What is a decibel, and how is it measured?

What is a decibel, and how is it measured?

 

 The decibel (abbreviated dB) is the unit used to measure the intensity of a sound. The decibel scale is a little odd because the human ear is incredibly sensitive. Your ears can hear everything from your fingertip brushing lightly over your skin to a loud jet engine. In terms of power, the sound of the jet engine is about 1,000,000,000,000 times more powerful than the smallest audible sound. That's a big difference!

 

Humans can hear sounds between 0 and 140 decibels.  0 decibel does not mean that there is no sound, merely that we cannot hear it. 0 decibel is the so-called hearing threshold for the human ear. While we can hear more than 140 decibels, it is too painful for our ears and if you expose yourself to such a loud noise you are at extremely high risk of permanent damage to your hearing. The table blow shows how loud sound is.

 

Decibels meter

 

According to United Kingdom legislation you are obliged to wear hearing protection if you work in an environment with 80 decibels of sound or higher on a daily basis. For fun, check out the following decibel meter. 

 

Example of decibels

DECIBEL

SOUND

EXAMPLE

10

Almost inaudible

A leaf falling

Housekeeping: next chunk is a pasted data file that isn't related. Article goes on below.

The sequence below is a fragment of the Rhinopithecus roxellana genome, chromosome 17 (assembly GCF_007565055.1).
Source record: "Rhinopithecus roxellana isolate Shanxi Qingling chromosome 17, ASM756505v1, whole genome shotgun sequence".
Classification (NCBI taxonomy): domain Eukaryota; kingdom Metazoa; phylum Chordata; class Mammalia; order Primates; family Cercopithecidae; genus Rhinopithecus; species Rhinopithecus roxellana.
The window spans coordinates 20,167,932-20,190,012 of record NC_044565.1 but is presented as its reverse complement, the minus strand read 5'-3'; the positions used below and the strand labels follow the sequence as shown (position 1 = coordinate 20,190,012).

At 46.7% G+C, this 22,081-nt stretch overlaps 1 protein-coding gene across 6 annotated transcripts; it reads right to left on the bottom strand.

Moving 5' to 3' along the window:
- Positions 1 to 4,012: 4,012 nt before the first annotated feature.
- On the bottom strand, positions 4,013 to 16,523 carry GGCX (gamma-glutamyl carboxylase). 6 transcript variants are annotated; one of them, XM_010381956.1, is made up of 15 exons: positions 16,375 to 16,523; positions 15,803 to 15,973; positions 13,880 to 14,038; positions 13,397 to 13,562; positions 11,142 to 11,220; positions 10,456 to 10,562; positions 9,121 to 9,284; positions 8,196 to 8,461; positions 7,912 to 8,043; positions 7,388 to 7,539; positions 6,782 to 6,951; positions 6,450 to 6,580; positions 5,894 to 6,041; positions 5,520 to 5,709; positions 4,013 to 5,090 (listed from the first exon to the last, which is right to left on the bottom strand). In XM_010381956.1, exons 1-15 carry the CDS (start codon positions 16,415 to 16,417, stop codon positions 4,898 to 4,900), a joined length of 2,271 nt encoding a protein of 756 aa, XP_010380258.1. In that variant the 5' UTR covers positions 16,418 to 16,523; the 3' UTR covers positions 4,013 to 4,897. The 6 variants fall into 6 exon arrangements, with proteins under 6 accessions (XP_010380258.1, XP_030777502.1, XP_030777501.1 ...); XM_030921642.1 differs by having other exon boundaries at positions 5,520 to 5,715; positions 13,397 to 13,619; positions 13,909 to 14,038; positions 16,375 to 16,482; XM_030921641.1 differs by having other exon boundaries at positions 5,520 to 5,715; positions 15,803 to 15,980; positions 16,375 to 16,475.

20

Audible

Rustles of autumnal leaves

30

Very quiet

Whispering

40

Quiet

Living room, quiet classroom

50

Limited sound

Refrigerator working, car driving past

55

Limited sound

Percolating coffee-maker

60

Audible

Sound of human voice, machinery

70

Irritating

Television set on loud, vacuum cleaner, several people on the telephone

75

Constant sound

Busy restaurant around lunchtime

80

Unpleasant

Alarm clock, freight traffic, doorbell

85

Loud

Sawing, mixer

90

Extremely unpleasant

Truck close by, screaming, yelling, shouting

95

Noisy

Drill, violin

100

Extremely unpleasant

Machine in a factory, compressor, fighter jet at 300 m

105

Even louder

Helicopter close by, large drum

110

Extremely loud

Rock concert, chainsaw

120

Extremely loud

Human voice at its loudest, police siren

130

Extremely loud

Thunder

140

Pain threshold

First Monday of the month siren from close by

150

Permanent damage to hearing

Fireworks

160

Permanent damage to hearing

Shooting with pistol or rifle

170

Permanent damage to hearing

Avalanche firework

180

Permanent damage to hearing

Rocket launch platform

194

Permanent damage to hearing

Saturn rocket

 

 

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